Scybalium fungiforme is a strange plant. Found along the Atlantic coast of Brazil, it’s a parasite that feeds off the roots of other plants. It’s also only visible when it sprouts gory, red, funguslike flowers up from the ground for sexual reproduction.
Today, scientists have added another oddity to the list. Researchers had long suspected that because the female flowers of S. fungiforme are covered in hard scales that shield its nectar, it couldn’t be pollinated by a bird or bee. And now, thanks to night vision cameras, scientists have their culprit: opossums.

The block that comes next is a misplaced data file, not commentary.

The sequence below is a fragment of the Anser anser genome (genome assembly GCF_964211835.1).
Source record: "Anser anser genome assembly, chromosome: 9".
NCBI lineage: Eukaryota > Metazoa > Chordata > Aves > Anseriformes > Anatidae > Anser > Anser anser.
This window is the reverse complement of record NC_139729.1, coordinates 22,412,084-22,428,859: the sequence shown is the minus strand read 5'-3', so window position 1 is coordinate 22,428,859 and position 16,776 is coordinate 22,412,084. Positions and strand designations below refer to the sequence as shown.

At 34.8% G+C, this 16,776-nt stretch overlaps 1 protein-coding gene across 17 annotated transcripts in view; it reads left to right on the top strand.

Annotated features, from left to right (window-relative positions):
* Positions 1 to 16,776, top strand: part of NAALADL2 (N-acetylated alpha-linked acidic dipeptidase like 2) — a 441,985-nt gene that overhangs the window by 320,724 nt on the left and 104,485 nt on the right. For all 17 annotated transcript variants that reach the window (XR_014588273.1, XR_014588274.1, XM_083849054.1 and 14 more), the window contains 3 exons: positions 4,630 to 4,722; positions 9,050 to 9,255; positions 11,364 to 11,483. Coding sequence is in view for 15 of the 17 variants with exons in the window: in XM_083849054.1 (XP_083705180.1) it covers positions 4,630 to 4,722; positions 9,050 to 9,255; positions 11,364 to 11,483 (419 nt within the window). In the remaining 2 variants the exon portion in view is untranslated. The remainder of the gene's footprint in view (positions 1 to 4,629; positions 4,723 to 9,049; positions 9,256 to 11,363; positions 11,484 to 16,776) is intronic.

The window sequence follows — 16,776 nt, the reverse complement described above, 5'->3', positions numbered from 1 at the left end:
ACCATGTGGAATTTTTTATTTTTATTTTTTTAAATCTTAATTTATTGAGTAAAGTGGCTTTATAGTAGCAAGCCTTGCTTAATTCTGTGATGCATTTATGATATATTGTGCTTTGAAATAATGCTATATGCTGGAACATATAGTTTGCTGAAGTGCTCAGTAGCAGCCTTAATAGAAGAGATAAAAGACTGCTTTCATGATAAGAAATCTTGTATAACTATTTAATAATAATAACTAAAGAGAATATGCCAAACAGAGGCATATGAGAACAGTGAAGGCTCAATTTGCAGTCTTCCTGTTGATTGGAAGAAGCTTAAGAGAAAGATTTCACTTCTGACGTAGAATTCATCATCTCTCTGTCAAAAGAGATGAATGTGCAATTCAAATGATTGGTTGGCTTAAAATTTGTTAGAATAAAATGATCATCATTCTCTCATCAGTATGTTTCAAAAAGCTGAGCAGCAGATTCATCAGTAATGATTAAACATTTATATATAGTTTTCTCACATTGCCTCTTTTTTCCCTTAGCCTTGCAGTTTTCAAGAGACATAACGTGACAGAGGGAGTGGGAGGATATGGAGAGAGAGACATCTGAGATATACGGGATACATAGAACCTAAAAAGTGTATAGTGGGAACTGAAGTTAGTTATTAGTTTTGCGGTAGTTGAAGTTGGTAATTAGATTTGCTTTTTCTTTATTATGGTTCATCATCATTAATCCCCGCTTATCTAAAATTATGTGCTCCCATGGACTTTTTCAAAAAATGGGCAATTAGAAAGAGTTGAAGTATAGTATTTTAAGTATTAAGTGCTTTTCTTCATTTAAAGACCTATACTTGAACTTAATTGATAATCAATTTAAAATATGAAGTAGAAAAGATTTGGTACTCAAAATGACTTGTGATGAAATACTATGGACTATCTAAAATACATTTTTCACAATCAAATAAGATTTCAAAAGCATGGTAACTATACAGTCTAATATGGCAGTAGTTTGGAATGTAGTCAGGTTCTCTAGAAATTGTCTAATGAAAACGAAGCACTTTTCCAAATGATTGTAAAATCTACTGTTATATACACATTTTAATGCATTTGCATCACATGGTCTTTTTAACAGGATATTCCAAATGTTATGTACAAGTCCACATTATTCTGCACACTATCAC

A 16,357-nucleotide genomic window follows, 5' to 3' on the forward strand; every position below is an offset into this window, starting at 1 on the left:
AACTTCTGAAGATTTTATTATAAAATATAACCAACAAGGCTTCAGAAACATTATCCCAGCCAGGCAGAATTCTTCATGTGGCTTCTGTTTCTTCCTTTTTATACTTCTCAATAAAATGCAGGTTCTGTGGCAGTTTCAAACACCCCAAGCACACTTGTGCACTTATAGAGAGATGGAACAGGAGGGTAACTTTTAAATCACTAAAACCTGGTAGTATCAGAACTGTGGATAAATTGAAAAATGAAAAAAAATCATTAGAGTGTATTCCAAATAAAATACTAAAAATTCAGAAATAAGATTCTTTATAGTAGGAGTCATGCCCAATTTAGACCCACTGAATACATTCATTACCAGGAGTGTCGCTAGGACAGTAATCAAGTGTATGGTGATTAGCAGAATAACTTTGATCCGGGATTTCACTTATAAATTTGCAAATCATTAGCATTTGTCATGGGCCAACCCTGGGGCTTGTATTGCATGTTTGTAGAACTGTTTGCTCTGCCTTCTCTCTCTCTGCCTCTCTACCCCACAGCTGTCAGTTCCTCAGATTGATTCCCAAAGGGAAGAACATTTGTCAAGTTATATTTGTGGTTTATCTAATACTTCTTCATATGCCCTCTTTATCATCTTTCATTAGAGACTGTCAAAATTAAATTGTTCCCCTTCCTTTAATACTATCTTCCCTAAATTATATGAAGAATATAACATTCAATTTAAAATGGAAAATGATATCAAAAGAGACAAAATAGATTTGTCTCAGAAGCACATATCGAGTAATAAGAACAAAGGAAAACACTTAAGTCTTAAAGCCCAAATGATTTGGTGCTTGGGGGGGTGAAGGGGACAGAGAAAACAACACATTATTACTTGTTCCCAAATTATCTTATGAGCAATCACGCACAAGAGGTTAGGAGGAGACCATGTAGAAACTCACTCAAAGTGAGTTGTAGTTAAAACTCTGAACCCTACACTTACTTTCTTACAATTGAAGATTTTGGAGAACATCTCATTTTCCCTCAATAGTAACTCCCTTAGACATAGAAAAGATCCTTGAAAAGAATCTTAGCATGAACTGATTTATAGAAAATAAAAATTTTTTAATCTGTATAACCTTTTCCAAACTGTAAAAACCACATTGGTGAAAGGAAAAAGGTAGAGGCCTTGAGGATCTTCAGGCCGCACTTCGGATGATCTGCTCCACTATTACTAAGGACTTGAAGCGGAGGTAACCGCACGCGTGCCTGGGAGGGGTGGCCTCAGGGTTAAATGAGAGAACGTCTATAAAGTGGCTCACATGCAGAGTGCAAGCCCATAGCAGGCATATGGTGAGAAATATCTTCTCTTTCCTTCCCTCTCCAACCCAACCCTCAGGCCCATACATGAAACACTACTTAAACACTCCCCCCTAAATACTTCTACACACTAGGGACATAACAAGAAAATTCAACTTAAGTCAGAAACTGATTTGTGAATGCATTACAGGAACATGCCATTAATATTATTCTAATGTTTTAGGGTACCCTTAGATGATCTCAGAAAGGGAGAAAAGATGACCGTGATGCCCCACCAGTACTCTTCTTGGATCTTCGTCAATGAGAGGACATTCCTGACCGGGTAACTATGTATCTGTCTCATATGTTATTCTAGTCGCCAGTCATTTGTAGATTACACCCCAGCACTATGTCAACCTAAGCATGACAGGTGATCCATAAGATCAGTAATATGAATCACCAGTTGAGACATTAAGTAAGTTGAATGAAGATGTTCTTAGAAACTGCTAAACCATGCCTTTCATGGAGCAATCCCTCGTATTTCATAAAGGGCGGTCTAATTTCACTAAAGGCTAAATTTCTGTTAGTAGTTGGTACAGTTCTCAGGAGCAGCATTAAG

Since the early 1990s, researchers have suspected opossums could pollinate the plant because the mammals live in the same region, and because their sharp, opposable claws would allow them to peel away the scales to get at the juicy nectar inside. In prior studies, a researcher had even trapped an opossum with S. fungiforme pollen on its nose.
The find, published today in Ecology, comes courtesy of infrared camera traps carefully positioned around the plants. The cameras recorded 14 different visits from opossums over a 4-night period, confirming the decades-old hypothesis. But the opossums don’t appear to work alone. After they open the scales, bees, wasps, and even hummingbirds swooped in to cart pollen away.